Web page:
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The Sound of Science
by Celene Carillo
The melodies stick in Kevin Ahern’s head, sometimes for days. They’re songs everybody knows, like “A Few of My Favorite Things,” “Santa Claus is Coming to Town,” and “Downtown.” The inspiration for his lyrics comes in an instant.
“It’s always a phrase that will resonate with something in a melody,” says Ahern, a senior instructor in biochemistry at Oregon State University. “The best example was when I was teaching a class and I had the music from “Supercalifragilisticexpialidocious” in my head. All of a sudden I thought, ‘gluconeogenesis is really quite atrocious.’”
Bang. The rest just flows. And the result is Metabolic Melodies, more than 50 songs devoted to processes like glycolysis and the urea cycle. Ahern, also the university’s HHMI summer undergraduate research coordinator, may break into any one of his songs at unexpected times to lighten up lectures. The response from his students, he says—even the ones who anticipate the Melodies—is priceless. “The look sweeps across the crowd, ‘look, he’s gone nuts.’”
During his first year of teaching in the mid-1990s Ahern heard about something called The Biochemists’ Songbook, by Harold Baum, a professor emeritus at King’s College London. Ahern decided to treat his students at the end of the term with songs of his own.
“I wrote two songs that very first time and sang them to the class,” he says. “I’ll always remember their reaction. It kept me going, and each new term I wrote a new song.”
His students love them; they tell him in their evaluations of his class. By now, Ahern has earned a reputation on campus for his Melodies, even though he admits to singing off-key. Some students are inspired to write their own Melodies. Some choreograph them. Some post their renditions to YouTube. His wife, Indira Rajagopal, a senior instructor in biology, co-writes some of the songs.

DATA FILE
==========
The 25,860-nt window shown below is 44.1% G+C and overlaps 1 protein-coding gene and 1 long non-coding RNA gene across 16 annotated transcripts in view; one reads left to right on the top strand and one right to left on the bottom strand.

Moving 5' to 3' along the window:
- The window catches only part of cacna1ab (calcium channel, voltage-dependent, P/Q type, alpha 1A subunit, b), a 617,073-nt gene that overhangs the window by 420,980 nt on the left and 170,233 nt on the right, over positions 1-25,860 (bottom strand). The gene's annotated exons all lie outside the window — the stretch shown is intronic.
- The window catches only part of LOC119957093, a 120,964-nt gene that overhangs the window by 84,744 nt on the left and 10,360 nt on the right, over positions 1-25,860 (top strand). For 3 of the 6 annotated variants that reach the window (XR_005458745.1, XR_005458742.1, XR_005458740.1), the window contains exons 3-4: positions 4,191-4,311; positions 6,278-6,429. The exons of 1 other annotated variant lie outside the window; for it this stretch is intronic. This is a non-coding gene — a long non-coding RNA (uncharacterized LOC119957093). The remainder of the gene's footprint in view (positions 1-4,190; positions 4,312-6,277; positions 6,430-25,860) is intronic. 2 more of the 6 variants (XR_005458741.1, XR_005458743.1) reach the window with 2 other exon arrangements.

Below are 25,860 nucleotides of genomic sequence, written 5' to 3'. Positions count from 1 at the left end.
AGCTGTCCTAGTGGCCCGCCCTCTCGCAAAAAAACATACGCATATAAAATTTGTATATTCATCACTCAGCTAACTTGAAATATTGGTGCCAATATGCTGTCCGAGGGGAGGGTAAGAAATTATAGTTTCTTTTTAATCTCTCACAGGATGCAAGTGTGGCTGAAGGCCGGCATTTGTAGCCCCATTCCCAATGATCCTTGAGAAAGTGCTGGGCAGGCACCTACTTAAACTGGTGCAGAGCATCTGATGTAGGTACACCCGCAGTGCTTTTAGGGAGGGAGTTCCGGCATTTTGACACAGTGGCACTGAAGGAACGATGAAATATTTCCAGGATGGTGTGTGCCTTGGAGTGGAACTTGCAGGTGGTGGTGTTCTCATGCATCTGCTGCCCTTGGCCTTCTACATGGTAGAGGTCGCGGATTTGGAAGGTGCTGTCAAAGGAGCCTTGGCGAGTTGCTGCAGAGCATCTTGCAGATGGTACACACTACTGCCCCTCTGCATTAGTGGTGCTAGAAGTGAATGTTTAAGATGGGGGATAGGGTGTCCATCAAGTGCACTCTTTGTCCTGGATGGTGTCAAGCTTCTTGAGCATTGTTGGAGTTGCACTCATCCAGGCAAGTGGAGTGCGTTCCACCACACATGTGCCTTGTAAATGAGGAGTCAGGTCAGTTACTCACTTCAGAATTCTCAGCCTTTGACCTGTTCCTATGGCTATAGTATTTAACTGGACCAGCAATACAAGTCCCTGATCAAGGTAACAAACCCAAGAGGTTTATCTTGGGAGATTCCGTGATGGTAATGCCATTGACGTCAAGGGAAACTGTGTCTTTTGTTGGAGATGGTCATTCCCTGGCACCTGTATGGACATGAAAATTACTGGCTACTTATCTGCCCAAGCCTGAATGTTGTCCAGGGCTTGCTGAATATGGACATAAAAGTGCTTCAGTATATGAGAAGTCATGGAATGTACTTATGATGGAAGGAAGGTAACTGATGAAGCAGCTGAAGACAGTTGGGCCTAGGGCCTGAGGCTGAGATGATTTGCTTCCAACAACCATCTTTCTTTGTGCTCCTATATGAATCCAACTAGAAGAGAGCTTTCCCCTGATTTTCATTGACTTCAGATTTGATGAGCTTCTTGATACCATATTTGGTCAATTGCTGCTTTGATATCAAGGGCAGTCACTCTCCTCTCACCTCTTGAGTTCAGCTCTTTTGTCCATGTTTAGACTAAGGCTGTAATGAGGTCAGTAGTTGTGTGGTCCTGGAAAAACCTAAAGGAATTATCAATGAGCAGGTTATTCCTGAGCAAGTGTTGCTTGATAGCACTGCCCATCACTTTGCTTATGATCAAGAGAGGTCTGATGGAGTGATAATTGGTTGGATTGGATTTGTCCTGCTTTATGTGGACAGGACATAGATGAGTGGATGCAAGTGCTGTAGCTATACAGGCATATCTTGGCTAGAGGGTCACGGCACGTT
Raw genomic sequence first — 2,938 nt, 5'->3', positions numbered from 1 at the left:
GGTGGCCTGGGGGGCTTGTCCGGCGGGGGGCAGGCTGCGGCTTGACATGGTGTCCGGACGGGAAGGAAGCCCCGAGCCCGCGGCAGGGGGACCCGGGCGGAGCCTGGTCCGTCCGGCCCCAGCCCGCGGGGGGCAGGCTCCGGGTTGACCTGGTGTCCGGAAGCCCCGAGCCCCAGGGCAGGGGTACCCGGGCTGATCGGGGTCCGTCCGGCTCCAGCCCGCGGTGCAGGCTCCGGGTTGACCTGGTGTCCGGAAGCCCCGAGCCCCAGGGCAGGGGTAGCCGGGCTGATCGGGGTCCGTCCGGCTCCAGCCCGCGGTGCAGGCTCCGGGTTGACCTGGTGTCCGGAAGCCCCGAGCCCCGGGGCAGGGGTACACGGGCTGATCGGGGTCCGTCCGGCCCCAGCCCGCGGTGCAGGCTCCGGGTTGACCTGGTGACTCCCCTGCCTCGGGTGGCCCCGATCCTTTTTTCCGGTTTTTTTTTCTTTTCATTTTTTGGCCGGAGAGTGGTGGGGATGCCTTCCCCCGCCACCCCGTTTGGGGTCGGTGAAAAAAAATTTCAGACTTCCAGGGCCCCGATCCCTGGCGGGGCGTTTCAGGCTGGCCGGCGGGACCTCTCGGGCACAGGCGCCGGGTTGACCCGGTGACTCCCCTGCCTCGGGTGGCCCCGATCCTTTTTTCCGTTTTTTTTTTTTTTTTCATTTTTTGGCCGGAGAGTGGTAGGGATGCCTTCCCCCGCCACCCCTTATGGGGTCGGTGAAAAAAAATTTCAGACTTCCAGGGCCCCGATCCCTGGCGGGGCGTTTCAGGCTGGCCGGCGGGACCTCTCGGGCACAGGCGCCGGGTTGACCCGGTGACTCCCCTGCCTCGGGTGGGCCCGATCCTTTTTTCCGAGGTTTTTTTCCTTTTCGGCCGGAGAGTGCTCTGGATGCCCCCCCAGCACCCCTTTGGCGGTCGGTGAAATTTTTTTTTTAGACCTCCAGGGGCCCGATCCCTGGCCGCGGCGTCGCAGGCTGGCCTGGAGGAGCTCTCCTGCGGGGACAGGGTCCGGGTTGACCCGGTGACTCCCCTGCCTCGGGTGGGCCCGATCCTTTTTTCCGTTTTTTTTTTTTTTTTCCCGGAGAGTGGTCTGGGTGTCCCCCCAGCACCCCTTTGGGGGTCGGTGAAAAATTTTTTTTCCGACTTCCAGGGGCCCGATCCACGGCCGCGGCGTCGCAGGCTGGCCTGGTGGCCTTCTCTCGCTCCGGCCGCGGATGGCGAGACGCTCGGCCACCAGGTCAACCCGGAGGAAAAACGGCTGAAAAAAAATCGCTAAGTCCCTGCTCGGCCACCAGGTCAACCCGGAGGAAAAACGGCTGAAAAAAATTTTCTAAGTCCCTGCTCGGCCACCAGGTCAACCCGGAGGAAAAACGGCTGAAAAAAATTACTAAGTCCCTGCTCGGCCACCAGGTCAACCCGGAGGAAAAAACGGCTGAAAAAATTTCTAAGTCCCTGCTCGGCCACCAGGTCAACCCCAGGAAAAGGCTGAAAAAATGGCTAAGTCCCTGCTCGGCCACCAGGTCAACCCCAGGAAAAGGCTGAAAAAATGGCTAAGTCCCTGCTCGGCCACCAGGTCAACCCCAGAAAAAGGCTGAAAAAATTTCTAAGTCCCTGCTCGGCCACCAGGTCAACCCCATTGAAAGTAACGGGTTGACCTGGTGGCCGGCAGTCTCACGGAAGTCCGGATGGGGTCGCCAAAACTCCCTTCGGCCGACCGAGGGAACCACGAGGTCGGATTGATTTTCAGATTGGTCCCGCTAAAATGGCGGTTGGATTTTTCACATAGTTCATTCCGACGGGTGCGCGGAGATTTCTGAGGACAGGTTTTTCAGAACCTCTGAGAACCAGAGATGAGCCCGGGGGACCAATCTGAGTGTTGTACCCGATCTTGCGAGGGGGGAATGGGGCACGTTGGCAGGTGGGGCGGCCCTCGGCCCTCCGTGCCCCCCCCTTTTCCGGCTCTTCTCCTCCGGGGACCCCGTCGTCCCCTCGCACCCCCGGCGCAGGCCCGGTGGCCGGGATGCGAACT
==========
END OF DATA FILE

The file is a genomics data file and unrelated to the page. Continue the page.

It’s not just a campus thing, either. Ahern hears from students as far away as Newfoundland and Ukraine about the Melodies. He’s received his most flattering feedback from a group of Croatian students, who recorded two of his songs—“We All Need Just a Little ATP” (to the tune of “Yellow Submarine”) and “B-DNA” (to the tune of “YMCA”) and posted them to YouTube. “It felt really good,” he says.
Ahern has received media attention for the Melodies as well, including BBC radio, Nature Podcast, and Geek Pop.
Although his Melodies cover the concepts that students learn in his class, Ahern doesn’t necessarily see them as a teaching tool. Rather, he sees them as a way to diminish students’ fear about a challenging subject.
“They see that biochemistry is not so daunting and scary, and the people who teach it aren’t scary either. So if you cut through that barrier, they can laugh at something, relax, and learn more easily,” he says.
Ahern makes his recorded Metabolic Melodies available to download for free at —www.davincipress.com/metabmelodies.html. “I like getting the word out on the songs,” he says. “Anything that furthers the cause is good.”
Illustration: Peter Arkle